When Your Friend is Really Your Enemy

I think I am a pretty open minded person, but so does everyone right? I am a strong believer in listening and hearing people out as far as their perspectives and lifestyles go. I cannot and will not tell you what you should believe or do just because it is what I believe and do. Most of all, I will respect that people sometimes come from two different sides of the world and just won’t agree on some things. That being said, there are some gray areas or limitations, I should say, that I have when it comes to respecting another person’s opinion and lifestyle. For example, anyone who knows me, knows that there are two huge topics that I promise to fight you to the very end on, those being racism and sexism. And here is where I call for story time!

So, I knew a friend…associate…person that I was particularly fond of. We bonded over healthy snacks, make-up hacks, our awkwardness, our habit of spending an absurd amount of time on Tumblr. Then the incident involving Eric Garner happened, Ferguson happened, several acts of police brutality caught on camera happened, Baltimore happened. During all of these occurrences and more, the person, who we will call J, J spoke up about how she felt about these happenings. Her view included respectability politics stating that “black people are their own problem” and “black people always make it a race issue” and “what about black on black crime?” She also included the idea that white people are greater victims of police brutality and that #AllLivesMatter. On several occasions, I tried to explain to her why what she was saying was problematic and not true for the most part. However, that was until I found out that her father was a police officer. It was at that moment that I just stopped trying because she would never understand what it felt like from the other side of the table because of that very fact, among others.

Now, let me point out a couple of things. J is not black. J is Latina. J didn’t really start interacting with black people until two years ago (not by choice, but because of proximity). J is an avid viewer of Fox News. But, J was suddenly an expert on black people and what we need to do to stop being victims of racism. When it comes to black issues, no one can tell you about them better than Black people themselves. So, white people and non-black people of color really have no reason to say anything in this particular discussion besides one (or more) of the following:

  1. When is the protest or demonstration?
  2. What role do I play in the oppression of your people?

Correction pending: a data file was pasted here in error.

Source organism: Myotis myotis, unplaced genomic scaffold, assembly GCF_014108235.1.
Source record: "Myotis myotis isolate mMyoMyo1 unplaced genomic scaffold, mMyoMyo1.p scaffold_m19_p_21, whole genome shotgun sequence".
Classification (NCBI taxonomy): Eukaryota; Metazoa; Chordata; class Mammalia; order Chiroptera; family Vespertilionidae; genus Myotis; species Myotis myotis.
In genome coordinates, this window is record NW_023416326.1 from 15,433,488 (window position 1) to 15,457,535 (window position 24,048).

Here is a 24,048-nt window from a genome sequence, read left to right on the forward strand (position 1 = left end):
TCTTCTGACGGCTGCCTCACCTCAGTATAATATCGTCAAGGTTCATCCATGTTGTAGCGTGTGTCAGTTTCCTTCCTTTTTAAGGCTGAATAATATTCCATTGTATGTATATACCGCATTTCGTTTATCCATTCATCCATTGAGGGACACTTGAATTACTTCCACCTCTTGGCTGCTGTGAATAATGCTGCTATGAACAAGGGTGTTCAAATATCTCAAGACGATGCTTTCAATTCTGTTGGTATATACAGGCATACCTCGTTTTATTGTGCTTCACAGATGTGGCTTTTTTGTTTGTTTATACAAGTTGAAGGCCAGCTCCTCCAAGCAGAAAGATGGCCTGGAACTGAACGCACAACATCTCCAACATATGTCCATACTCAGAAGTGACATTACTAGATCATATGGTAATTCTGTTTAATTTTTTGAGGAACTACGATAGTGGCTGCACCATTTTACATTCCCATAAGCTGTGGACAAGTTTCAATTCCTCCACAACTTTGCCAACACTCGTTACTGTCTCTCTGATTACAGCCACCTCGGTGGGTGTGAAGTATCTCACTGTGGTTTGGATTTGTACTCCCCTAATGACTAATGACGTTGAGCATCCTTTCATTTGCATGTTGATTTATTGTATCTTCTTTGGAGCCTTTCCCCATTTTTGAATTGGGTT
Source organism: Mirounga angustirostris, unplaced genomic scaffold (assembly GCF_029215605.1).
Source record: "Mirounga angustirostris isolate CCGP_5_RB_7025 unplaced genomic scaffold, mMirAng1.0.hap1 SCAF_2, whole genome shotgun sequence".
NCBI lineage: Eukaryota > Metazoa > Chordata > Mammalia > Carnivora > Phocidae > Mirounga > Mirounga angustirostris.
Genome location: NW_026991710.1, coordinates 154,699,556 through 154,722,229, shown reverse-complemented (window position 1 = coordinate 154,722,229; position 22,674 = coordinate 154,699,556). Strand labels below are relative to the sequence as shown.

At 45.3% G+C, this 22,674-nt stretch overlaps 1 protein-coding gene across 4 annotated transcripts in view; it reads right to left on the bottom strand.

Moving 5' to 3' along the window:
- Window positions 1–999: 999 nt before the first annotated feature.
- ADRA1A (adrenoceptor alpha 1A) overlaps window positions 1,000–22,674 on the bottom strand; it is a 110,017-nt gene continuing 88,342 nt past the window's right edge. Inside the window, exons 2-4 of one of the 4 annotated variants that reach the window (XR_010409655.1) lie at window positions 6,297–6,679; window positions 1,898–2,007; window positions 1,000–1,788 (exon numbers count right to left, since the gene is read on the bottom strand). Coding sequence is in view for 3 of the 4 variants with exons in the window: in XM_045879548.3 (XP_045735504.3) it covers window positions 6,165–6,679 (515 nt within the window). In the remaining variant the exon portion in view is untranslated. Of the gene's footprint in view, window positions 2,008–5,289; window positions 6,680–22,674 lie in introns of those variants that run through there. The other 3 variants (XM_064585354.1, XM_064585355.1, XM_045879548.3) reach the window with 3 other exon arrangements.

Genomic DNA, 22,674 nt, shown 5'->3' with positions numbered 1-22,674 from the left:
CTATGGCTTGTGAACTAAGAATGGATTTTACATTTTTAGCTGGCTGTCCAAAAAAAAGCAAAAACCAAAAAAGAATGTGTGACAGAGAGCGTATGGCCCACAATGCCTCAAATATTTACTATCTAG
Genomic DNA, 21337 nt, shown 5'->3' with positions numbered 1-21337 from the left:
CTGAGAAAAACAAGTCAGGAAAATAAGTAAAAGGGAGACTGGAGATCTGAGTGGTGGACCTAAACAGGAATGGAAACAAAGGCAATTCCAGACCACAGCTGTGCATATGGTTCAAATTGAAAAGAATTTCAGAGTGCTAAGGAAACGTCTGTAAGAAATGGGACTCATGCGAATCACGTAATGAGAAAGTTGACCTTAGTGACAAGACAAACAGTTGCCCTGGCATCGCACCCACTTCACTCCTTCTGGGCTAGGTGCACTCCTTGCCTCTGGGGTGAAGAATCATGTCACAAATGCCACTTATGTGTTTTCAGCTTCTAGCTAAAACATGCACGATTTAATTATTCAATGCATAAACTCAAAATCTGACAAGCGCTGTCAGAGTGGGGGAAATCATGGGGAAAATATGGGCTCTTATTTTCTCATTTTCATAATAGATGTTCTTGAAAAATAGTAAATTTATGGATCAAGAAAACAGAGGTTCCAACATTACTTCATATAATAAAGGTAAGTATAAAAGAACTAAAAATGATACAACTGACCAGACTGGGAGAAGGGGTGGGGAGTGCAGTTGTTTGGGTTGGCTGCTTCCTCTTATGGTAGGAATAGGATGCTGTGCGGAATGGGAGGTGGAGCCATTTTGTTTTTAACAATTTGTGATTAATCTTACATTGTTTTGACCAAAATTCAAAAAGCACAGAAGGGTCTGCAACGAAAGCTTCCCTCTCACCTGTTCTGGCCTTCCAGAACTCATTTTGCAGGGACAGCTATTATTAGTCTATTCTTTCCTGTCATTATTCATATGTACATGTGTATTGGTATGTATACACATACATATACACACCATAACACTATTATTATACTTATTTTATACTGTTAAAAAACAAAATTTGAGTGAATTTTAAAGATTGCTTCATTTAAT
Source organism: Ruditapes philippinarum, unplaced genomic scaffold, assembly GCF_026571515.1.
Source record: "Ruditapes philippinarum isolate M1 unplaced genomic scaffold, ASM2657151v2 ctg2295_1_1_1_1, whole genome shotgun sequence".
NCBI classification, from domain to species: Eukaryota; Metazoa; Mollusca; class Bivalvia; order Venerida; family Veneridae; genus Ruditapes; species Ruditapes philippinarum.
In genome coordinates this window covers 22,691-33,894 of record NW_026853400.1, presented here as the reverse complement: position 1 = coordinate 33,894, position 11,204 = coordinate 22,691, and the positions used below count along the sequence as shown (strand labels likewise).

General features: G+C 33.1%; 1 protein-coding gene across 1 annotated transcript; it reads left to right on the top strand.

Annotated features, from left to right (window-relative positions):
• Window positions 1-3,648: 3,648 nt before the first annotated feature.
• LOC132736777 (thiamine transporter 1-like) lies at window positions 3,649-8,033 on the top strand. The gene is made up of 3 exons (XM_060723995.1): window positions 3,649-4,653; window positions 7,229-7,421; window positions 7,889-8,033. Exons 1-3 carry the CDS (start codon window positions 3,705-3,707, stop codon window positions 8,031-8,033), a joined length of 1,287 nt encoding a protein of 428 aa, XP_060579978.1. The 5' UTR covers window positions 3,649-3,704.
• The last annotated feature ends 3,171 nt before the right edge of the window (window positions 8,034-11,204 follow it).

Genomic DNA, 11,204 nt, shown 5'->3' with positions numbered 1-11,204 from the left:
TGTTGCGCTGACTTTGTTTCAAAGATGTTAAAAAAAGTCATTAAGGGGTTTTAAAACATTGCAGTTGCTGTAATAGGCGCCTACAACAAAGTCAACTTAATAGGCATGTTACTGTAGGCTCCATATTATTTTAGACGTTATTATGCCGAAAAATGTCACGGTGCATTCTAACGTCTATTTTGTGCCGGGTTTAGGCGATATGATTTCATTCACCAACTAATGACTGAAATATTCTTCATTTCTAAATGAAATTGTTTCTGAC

3. What can I do to help you in your fight to stop this?

Anything other than those three, is deemed unconstructive and unnecessary. Therefore, J was not staying in her lane and infringing on the growth of the #BlackLivesMatter movement. Which is the biggest problem that I had. There is no opinion involved in whether a person’s life mattered or not. There is no opinion involved in whether racism kills. Absolutely none. And to go around stating lies and misinformation after your group of friends (who are basically almost all black) have told you several times that police brutality is real, seems like willful blindness and disrespect on J’s part.

I think what hurt me most was the fact that I genuinely liked J, and I still like other aspects of J now. Originally, I was just going to stay away from the topic(s) altogether. But, then I realized how stupid that is because I can’t just stay away from being black. Nor can I allow myself to be friends with someone who is racist. That doesn’t mean I have to be rude to her, but I just actively avoid her. I won’t hold my tongue to make you feel better, the same way I hope that other people won’t hold their tongue to make me feel better.

Tell me what you think. Could I have tried a different method? Have you been in this situation? What role do other races and ethnicities play in the conversation of Black lives?

-a voice from young black america

Some things that may be of your interest:

How the prison-industrial complex is corrupting American elections

#PopSnark: Black Lives and White Trolls

5 thoughts on “When Your Friend is Really Your Enemy

  1. I really can relate to your post because I go to a school where a lot of kids and teachers act and think like “J” and don’t put themselves on the other side of the table.

  2. I applaud you for speaking up and speaking out regarding your “friend J” and her attitude. It amazes me how non-blacks can have so much to say about racism when they have never “walked a mile” in our shoes. They may have to face issues of their own, but the way we are treated at events, stores, school, workplace and by police officers is an everyday problem for us. We have to “walk on eggshells” in a lot or these situations to avoid being harmed. As mouthy as I can be, I have learned, over the years, to pick my battles and know when to keep my mouth shut if I value my life. Continue to help school J, but just do it with a long-handled spoon. One day she may come around; especially if she finds herself in one of the situations we tend to face. Hopefully, she won’t have to.

    1. I’m learning that the need for other people to understand my side of things is not really necessary. A lot of the experiences that people of color have do not exist until someone white accepts it to be legit or does some study. I realized that the time I spend trying to wake them up could be used way more valuably.

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